Added to my slowly growing collection of images of ice and cold, which now in mid-October helps to remind me that eventually we, too, will have colder weather (although never as cold as this!) and finally escape the relentless, seemingly never-ending 30C+ weather. Thank you Alessandro!
The WordPress.com stats helper monkeys prepared a 2014 annual report for this blog.
Here’s an excerpt:
The concert hall at the Sydney Opera House holds 2,700 people. This blog was viewed about 18,000 times in 2014. If it were a concert at Sydney Opera House, it would take about 7 sold-out performances for that many people to see it.
“More than 300 million publicly shared Flickr images use Creative Commons licenses, making it the largest content partner. Yahoo last week said it would begin selling prints of 50 million Creative Commons-licensed images as well as an unspecified number of other photos handpicked from Flickr.” –WSJ
The default license on flickr is “©All Rights Reserved”, unless you change your default license to one of the Creative Commons Licenses which allows others to use your uploaded photos. Since signing up in 2006, at least 99% of my images have been tagged either © or licensed under a BY-NC-ND Creative Commons License (the same license in my site’s sidebar) and therefore, thankfully, not eligible for this new “feature.”
“Yahoo says it is complying with the terms of Creative Commons by selling only images that permit commercial use.” -WSJ
While there may be nothing illegal about what flickr is doing with images that have a Creative Commons “Attribution” License**, there is a very wide moral chasm between an individual ordering a printed wall art image from their own photostream and flickr offering those same images for sale to 3rd parties.
Come on flickr! Don’t be that guy.*
(*from the flickr “Community Guidelines“)
** Just to clarify, the images being sold by flickr are any images that have a CC License that does not include the “Non-Commercial” clause, not just those that only have an “Attribution” License.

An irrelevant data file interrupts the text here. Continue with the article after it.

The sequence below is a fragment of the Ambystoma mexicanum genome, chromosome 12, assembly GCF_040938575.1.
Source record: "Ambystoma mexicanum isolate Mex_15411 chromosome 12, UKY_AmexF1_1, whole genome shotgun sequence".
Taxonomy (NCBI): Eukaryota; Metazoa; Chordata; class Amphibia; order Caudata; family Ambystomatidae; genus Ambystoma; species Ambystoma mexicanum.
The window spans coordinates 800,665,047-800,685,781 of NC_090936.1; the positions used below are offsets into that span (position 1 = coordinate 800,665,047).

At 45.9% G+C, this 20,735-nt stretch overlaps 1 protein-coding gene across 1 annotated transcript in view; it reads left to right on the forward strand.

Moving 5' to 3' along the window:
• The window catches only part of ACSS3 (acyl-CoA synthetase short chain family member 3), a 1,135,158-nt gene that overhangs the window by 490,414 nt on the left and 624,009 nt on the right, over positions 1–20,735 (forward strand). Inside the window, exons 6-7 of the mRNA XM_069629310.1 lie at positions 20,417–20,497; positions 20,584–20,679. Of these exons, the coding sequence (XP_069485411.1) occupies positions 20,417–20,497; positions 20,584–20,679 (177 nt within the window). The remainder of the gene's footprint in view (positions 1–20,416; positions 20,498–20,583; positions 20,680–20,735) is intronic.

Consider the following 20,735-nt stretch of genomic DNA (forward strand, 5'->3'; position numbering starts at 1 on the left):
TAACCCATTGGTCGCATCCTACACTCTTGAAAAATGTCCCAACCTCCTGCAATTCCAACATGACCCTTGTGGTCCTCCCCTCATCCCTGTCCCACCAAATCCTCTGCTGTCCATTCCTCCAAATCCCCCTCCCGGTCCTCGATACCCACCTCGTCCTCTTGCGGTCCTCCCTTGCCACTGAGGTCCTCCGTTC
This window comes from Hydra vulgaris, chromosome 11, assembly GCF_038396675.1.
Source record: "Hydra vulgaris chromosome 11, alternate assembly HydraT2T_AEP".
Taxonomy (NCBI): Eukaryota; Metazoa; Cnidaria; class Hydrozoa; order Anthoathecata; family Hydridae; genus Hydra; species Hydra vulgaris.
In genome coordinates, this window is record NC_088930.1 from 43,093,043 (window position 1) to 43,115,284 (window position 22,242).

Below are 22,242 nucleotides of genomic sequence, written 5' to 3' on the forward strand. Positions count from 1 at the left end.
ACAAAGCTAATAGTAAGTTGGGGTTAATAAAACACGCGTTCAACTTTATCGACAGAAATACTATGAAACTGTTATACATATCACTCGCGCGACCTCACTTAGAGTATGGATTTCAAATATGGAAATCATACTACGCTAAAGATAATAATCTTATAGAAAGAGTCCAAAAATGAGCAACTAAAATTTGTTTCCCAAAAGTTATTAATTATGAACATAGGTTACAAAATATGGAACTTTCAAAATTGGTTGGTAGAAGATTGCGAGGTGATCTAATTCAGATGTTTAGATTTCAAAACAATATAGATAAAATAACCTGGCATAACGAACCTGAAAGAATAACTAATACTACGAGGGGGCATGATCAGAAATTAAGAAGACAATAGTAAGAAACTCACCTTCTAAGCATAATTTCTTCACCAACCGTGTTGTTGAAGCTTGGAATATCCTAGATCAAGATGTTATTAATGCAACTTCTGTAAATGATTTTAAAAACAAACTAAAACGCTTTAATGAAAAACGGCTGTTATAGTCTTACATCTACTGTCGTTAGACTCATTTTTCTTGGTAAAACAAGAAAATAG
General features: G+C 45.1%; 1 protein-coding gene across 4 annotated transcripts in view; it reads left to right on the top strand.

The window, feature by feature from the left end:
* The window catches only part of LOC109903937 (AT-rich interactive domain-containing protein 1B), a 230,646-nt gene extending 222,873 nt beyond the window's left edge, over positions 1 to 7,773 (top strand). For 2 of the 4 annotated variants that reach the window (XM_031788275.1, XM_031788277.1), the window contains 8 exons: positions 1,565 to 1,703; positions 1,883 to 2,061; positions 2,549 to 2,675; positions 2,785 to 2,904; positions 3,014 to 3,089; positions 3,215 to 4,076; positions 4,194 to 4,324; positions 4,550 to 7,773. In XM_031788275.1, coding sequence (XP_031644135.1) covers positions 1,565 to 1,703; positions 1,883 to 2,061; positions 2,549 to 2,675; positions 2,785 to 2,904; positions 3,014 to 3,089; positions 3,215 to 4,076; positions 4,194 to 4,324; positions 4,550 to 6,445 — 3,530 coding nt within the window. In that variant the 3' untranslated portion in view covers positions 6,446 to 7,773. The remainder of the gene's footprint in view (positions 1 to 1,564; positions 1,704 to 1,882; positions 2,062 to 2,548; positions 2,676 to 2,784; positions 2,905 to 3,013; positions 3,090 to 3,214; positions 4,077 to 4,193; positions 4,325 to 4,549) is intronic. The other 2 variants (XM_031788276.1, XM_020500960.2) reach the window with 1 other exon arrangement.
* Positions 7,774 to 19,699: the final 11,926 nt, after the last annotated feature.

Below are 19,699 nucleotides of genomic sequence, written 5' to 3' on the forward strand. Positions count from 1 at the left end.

So far the Photo101 assignments have been interesting, certainly, but generally void of real critique. New followers and/or likes on our assignment posts can be an ego boost, but will those types of feedback help you grow as a photographer? blips posted a guide to critiquing your fellow Photo101 participants’ photos without falling into the trap of Minnesota “nice”. A worthy read.
Let me confess one thing right away; I have been scolded, trashed and even threatened for giving critique on a photo. Not for using a excuse but I’m Dutch (The Netherlands or Holland) it’s like a New Yorker that will tell you straight out and blunt what they think. After a lot of years now living in the US I came to understand that telling it straight out is not that much appreciated. It’s the “How are you doing” greeting we use in Minnesota, nobody really wants to know that you feel crappy or sick or whatever, you always say something like “Fine, how about you” It’s a concept foreign to foreigners.
Ok so I did read up about this why people were so much upset with my critique because when I say the horizon is crooked, it is!
View original post 535 more words
This is an easy one for me, but again I find I need to post from the web and not the WP app since I can’t seem to directly share to WP from Instagram. (Boo!) If nothing else, it gives me an opportunity to show you how to embed an Instagram on your site.
If you put your ear up to the screen and close your eyes, you should be able to hear the sursurrus of the ocean as it swells and recedes, sucking your feet into the wet sand while you stand and watch the sunset at the shore’s end.